Moderated a screening/discussion this week of Isao Takahata’s Grave of the Fireflies, one of the best films of all time that has the misfortune in the United States of being in a egregiously under-valued medium. It’s anime, of course, the Japanese animation form that I won’t presume to be able to educate anyone about, but will say is home to one of the best pure, nasty action films of the last twenty years (Ninja Scroll); a few of the best children’s films (My Neighbor Totoro, Spirited Away); and this, among the most heart-rending war films – yeah, I’ll say it – ever. The performances are astonishing, the direction assured, and the images indelible: it’s a picture that’s almost impossible to watch twice.
So you can imagine my disappointment when only seven people showed up for the screening (the Douglas County library draws an average of about fifty people to this series) – older folks, with a group of teens appearing early on but leaving before their seats were warm. In the United States, animation isn’t taken seriously as a medium for sober storytelling – I still think that Schindler’s List would’ve been better as a cartoon but, even as I finish typing that, someone’s writing me a flame mail calling me anti-Semitic. Believe me when I say that animation, by ironic dint of its state as completely produced media, is actually less distracting in most cases than non-animated pictures. Consider scenes of mass-urban-destruction in Grave of the Fireflies: were it live action, moments would be spent marveling at how such a special effect could be accomplished.
But in the US, animation is a dirty word.
Thank Disney for that though, ironically again, Disney is to be thanked for post-war Japan’s inroads into studio animation. Hopefully with the spate of recent, successful, adaptations of graphic novels – in particular, Rodriguez’s divisive (but inarguably animated) Sin City and Linklater’s upcoming A Scanner Darkly - the tide is turning finally on these shores towards mature pictures told, as some can only be told, with pencil and paper. Maybe it took the technological advancement of animation to make it momentous enough for sobriety.
Also did a discussion/screening of The Maltese Falcon with a wonderful crowd at Gilpin County: revisiting the Huston masterpiece as the first in five John Huston films that will include The Big Sleep (Bogie sans Huston), Treasure of the Sierra Madre, The Misfits (Huston sans Bogie), and Key Largo. What remains after this screening and analysis is my distaste for the casting of Mary Astor when Geraldine Fitzgerald proved unavailable – Astor is fine, I guess, for what she is, but Fitzgerald would’ve put the “femme” in femme fatale. A lot of the ambivalence of Sam’s final choice is lost to Astor’s too-literal, too-unsexy portrayal of the treacherous dame and a classic film gets its biggest black eye.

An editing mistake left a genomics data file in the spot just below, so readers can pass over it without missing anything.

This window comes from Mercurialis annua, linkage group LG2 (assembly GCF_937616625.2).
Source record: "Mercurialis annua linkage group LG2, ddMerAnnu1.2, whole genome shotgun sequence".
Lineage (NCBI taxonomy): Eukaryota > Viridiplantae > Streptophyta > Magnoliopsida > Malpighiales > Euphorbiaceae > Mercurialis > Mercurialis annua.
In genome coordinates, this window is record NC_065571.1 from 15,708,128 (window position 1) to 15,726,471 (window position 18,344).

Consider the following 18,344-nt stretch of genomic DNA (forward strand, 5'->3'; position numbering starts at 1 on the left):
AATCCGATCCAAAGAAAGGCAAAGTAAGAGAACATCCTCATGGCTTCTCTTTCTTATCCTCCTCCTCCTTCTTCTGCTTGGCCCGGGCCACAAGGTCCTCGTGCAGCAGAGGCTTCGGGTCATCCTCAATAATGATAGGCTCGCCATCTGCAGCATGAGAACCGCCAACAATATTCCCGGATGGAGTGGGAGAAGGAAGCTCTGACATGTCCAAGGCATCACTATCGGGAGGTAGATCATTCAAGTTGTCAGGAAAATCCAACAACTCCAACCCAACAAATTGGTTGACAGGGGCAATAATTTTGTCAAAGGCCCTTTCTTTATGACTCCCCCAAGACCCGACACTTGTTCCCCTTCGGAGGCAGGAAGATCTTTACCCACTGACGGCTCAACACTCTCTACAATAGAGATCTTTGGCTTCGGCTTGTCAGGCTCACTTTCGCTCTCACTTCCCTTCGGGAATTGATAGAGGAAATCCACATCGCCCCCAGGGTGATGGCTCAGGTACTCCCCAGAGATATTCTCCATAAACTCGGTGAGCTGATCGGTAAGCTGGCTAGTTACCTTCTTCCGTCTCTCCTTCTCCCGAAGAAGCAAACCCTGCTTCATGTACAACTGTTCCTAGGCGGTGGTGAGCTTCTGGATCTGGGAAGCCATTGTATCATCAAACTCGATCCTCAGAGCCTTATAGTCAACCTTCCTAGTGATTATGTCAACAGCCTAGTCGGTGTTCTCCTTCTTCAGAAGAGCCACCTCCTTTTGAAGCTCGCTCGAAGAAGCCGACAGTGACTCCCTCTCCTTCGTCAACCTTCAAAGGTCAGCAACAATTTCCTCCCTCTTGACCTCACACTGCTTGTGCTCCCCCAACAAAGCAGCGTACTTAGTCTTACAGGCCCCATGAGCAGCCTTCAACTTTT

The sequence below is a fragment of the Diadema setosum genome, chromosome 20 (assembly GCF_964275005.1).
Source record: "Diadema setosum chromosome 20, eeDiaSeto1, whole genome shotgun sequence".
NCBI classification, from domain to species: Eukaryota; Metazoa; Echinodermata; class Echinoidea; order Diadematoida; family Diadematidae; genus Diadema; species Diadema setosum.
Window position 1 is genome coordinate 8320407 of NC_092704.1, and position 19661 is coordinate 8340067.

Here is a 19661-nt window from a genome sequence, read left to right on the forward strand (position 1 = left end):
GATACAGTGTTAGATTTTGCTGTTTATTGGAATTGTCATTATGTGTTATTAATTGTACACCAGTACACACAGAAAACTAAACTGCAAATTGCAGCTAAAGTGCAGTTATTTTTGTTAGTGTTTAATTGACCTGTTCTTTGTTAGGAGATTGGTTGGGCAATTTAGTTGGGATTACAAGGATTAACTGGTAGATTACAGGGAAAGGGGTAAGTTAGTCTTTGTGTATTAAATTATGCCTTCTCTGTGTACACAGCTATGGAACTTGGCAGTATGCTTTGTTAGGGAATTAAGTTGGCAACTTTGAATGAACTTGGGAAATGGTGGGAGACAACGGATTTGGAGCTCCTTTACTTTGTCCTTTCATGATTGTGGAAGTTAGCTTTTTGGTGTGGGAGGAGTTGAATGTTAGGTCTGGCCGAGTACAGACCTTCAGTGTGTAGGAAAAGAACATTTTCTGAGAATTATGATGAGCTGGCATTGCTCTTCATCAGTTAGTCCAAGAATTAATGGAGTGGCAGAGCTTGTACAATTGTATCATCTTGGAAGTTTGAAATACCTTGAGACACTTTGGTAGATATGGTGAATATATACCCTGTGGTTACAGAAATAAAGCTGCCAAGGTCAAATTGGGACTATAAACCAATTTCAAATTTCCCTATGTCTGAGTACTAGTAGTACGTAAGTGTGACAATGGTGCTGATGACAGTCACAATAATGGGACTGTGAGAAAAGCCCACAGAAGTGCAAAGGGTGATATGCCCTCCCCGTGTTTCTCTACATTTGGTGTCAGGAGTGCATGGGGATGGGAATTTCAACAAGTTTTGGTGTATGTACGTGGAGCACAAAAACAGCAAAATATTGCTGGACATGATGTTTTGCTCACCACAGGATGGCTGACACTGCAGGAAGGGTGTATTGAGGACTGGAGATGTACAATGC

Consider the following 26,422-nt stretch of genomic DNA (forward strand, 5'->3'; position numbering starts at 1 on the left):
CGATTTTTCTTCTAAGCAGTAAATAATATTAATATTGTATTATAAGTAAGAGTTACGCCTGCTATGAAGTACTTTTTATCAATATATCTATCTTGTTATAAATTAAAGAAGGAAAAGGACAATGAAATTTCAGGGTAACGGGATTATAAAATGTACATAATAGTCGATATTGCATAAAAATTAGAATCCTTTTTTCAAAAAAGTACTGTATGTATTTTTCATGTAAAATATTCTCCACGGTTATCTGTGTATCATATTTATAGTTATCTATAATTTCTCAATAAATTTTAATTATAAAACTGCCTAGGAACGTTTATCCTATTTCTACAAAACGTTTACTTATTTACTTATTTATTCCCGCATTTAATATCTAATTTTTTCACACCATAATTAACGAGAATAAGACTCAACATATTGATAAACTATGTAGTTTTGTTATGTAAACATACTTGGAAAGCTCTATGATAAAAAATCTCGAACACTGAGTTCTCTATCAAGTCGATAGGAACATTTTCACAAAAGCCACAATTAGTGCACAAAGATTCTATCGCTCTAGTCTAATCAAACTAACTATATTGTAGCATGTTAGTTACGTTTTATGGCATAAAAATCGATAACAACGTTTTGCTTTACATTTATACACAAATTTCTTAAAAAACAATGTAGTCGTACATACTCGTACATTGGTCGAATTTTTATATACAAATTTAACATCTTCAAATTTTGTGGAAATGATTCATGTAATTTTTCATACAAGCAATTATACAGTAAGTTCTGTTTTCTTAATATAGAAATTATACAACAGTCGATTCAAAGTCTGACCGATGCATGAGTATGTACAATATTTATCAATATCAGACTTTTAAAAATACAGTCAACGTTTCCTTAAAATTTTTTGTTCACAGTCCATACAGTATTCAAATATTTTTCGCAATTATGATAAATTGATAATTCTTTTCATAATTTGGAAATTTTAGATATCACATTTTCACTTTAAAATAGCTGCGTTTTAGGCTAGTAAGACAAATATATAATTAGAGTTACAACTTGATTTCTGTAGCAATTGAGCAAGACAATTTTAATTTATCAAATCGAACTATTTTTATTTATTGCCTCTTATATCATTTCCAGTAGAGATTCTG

Still, it’s something like dizzy delight seeing Peter Lorre, Bogie, and Sydney Greenstreet squaring off here, armed with Huston’s storyboarded shots and Dashiell Hammett's ventriloquited dialogue – no wonder they work together again the very next year in Casablanca.
The week started with me at the Denver Public Library, talking a little Run Lola Run just a few weeks after presenting the film at Lone Tree. Good flick – starting to fray at the edges, though, under too much personal scrutiny. This coming week, just as packed, but I will catch shows of United 93, a civilian screening of the cool-looking Silent Hill, and probably Robin Williams’ just appalling-looking R.V.. I wanted to claw my eyes out during the preview. It does not bode well for the feature-length version.
Also this week, screening/discussion series Tuesday, 6:30pm at the DPL main branch of Barbet Schroeder’s Barfly; Thursday at 2:00pm at the DPL main branch (discussion only) of classic Westerns Stagecoach, Ox-Bow Incident, and Ride the High Country; and Saturday at 1:00pm at Gilpin County’s library of Treasure of the Sierra Madre. Come out if you’re in the area, all shows are free.
Question of the week? Bad casting boners. Mary Astor in Maltese Falcon and Sofia Coppola, of course, in Godfather III (and for many of the same reasons) – casting that’s off enough to throw off the tone/intent of the films in which they’ve been shoehorned – which stand out in your mind?
Here’s this week’s capture and, in posting it, know that I know that we’re running over-limit without me keeping score very well. I’ll tally up this coming week and we’ll see what there is to see in regards to a winner this crazy round.
Hot off the Presses (4.25)
Bill provides the down & dirty on "Terry" Malick's The New World and Hayao Miyazaki's disappointing Howl's Moving Castle; Travis has nice things to say about The Prize Winner of Defiance, Ohio; and I do the deed on the second season of Fox Network's fireman/caveman drama "Rescue Me".
Hot off the Presses (4.26)
Hot off the Presses (4.27)
Travis tackles the Mae West box set, and after a tally of this fourth screenshot contest, I find a tie - both winners, Bhuvan and David H, send me your addresses to firstname.lastname@example.org and I'll get your gifts out to you. Next week, we start fresh. Here's the final tally:
b. earnest – A Perfect World
bhuvan – One-Eyed Jacks & Minority Report
Ian – Element of Crime
Jefferson – War of the Worlds (1953)
hollow man – Ratcatcher
Stephen Reese – Jude
Adam N. – Invasion of the Body Snatchers (1978)
David H – Aguirre: The Wrath of God & Fahrenheit 451